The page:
Patients facing knee surgery — especially knee replacement surgery as well as surgery to reconstruct the ACL (anterior cruciate ligament) will benefit from Prehabilitation.
Prehabilitation involves getting your knee... and you ready for surgery. The stronger and more flexible you are heading into surgery, the stronger and more flexible you will be after the surgery — usually.
Prehabilitation for ACL Tears or Total Knee Replacements involves:
- reduce swelling
- retain range of motion
- retain muscle size and strength
- maintain cardiovascular fitness
After an Anterior Cruciate Ligament Injury (ACL injury), your first step is to get the swelling down. During the initial 48 hours, be sure to ice your injured knee for 15–20 minutes at least two to three times a day. While you’re icing your knee, keep your knee elevated above your heart as much as possible. To decrease inflammation, provide compression for your injured knee with a knee sleeve or ACE bandage — but not too tight!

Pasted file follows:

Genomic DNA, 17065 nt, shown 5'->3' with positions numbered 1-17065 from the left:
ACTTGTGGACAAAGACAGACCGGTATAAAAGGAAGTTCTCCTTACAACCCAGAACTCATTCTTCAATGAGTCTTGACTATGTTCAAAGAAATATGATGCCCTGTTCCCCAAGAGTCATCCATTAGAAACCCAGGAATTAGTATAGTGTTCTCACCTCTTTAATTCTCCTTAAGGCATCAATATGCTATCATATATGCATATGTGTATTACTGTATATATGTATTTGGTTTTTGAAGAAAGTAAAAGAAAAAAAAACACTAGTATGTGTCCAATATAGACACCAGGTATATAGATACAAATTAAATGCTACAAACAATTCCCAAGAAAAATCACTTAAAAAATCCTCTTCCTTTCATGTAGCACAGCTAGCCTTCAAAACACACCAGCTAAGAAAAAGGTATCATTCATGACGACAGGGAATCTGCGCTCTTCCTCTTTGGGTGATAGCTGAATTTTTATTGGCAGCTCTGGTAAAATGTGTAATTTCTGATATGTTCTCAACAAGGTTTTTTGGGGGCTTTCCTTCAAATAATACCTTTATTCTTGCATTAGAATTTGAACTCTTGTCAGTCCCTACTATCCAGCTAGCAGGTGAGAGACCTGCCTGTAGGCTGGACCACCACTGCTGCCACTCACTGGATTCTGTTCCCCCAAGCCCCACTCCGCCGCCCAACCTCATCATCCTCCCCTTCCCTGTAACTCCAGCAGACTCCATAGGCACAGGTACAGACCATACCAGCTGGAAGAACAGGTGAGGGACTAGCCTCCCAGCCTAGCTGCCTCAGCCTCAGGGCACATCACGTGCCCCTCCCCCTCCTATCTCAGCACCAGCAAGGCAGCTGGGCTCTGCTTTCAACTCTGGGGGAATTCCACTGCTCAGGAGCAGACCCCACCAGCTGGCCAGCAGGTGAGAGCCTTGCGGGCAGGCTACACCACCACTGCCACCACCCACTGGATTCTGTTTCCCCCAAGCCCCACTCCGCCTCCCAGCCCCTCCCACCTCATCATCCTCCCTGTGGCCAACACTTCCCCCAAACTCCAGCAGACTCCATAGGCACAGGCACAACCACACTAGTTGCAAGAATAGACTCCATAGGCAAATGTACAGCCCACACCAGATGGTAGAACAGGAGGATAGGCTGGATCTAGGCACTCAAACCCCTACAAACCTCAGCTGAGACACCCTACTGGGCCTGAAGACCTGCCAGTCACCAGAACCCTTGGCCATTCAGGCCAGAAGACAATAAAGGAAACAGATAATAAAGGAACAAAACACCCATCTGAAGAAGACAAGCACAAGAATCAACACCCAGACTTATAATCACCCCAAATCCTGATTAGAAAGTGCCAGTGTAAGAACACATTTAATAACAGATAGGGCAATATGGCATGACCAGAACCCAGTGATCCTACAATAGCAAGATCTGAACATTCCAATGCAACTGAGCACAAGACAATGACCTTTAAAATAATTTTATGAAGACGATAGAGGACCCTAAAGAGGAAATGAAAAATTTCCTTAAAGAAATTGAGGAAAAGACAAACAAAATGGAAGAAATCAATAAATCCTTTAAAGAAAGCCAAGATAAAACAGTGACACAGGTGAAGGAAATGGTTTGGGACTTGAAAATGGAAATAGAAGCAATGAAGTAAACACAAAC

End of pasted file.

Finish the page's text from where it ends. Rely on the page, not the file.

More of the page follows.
In addition to reducing swelling with ice, elevation, and compression, you’ll want to REGAIN your range of motion and minimize the risk of muscle wasting or atrophy. Prehabilitation also improves your strength and maintains your cardiovascular fitness. To do this, you’ll need to keep exercising. Physical therapists and certified athletic trainers can work with you (with certain limitations) to create an individualized exercise plan that will help you prehabilitate your knee and minimize the risk of reinjuring it.
Disclaimer: this information is for your education and should not be considered medical advice regarding diagnosis or treatment recommendations. Some links on this page may be affiliate links. Read the full disclaimer.